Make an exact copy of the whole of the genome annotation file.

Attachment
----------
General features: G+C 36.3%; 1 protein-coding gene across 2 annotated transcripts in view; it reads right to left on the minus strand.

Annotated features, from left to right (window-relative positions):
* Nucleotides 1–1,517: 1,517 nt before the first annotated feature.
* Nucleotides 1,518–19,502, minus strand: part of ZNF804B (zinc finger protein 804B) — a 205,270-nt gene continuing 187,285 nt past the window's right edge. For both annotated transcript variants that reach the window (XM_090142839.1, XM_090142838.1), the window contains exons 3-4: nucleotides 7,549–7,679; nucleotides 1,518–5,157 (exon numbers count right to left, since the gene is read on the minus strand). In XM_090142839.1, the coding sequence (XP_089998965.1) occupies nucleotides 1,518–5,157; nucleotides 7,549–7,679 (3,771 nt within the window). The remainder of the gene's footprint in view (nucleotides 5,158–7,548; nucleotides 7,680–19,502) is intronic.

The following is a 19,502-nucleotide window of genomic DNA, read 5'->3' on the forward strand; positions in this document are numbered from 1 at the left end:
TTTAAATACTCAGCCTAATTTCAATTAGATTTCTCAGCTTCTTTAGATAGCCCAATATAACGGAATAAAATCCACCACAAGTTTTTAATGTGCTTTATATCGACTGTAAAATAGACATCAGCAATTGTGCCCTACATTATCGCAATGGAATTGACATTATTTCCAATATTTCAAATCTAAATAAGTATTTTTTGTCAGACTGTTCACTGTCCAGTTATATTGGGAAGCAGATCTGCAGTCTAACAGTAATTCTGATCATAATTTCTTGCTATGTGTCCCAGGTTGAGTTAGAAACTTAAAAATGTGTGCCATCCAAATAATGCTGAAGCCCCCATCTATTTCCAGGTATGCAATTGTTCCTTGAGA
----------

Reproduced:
General features: G+C 36.3%; 1 protein-coding gene across 2 annotated transcripts in view; it reads right to left on the minus strand.

Annotated features, from left to right (window-relative positions):
* Nucleotides 1–1,517: 1,517 nt before the first annotated feature.
* Nucleotides 1,518–19,502, minus strand: part of ZNF804B (zinc finger protein 804B) — a 205,270-nt gene continuing 187,285 nt past the window's right edge. For both annotated transcript variants that reach the window (XM_090142839.1, XM_090142838.1), the window contains exons 3-4: nucleotides 7,549–7,679; nucleotides 1,518–5,157 (exon numbers count right to left, since the gene is read on the minus strand). In XM_090142839.1, the coding sequence (XP_089998965.1) occupies nucleotides 1,518–5,157; nucleotides 7,549–7,679 (3,771 nt within the window). The remainder of the gene's footprint in view (nucleotides 5,158–7,548; nucleotides 7,680–19,502) is intronic.

The following is a 19,502-nucleotide window of genomic DNA, read 5'->3' on the forward strand; positions in this document are numbered from 1 at the left end:
TTTAAATACTCAGCCTAATTTCAATTAGATTTCTCAGCTTCTTTAGATAGCCCAATATAACGGAATAAAATCCACCACAAGTTTTTAATGTGCTTTATATCGACTGTAAAATAGACATCAGCAATTGTGCCCTACATTATCGCAATGGAATTGACATTATTTCCAATATTTCAAATCTAAATAAGTATTTTTTGTCAGACTGTTCACTGTCCAGTTATATTGGGAAGCAGATCTGCAGTCTAACAGTAATTCTGATCATAATTTCTTGCTATGTGTCCCAGGTTGAGTTAGAAACTTAAAAATGTGTGCCATCCAAATAATGCTGAAGCCCCCATCTATTTCCAGGTATGCAATTGTTCCTTGAGA